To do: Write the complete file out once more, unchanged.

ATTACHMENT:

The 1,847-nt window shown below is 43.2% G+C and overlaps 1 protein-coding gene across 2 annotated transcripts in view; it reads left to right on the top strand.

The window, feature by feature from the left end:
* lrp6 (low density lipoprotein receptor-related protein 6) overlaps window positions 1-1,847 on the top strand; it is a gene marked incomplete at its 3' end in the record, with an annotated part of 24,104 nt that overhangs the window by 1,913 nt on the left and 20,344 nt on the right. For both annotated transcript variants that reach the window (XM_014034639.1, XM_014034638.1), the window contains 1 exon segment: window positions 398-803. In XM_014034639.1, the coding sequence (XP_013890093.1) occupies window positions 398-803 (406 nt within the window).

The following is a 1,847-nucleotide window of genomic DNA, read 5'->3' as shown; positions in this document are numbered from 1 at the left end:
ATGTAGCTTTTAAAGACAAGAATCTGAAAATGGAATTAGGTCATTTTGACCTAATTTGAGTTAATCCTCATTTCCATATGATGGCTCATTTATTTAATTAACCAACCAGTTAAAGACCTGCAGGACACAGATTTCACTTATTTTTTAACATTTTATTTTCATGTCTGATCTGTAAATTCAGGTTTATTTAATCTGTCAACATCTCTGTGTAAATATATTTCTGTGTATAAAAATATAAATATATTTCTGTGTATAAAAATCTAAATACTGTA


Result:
The 1,847-nt window shown below is 43.2% G+C and overlaps 1 protein-coding gene across 2 annotated transcripts in view; it reads left to right on the top strand.

The window, feature by feature from the left end:
* lrp6 (low density lipoprotein receptor-related protein 6) overlaps window positions 1-1,847 on the top strand; it is a gene marked incomplete at its 3' end in the record, with an annotated part of 24,104 nt that overhangs the window by 1,913 nt on the left and 20,344 nt on the right. For both annotated transcript variants that reach the window (XM_014034639.1, XM_014034638.1), the window contains 1 exon segment: window positions 398-803. In XM_014034639.1, the coding sequence (XP_013890093.1) occupies window positions 398-803 (406 nt within the window).

The following is a 1,847-nucleotide window of genomic DNA, read 5'->3' as shown; positions in this document are numbered from 1 at the left end:
ATGTAGCTTTTAAAGACAAGAATCTGAAAATGGAATTAGGTCATTTTGACCTAATTTGAGTTAATCCTCATTTCCATATGATGGCTCATTTATTTAATTAACCAACCAGTTAAAGACCTGCAGGACACAGATTTCACTTATTTTTTAACATTTTATTTTCATGTCTGATCTGTAAATTCAGGTTTATTTAATCTGTCAACATCTCTGTGTAAATATATTTCTGTGTATAAAAATATAAATATATTTCTGTGTATAAAAATCTAAATACTGTA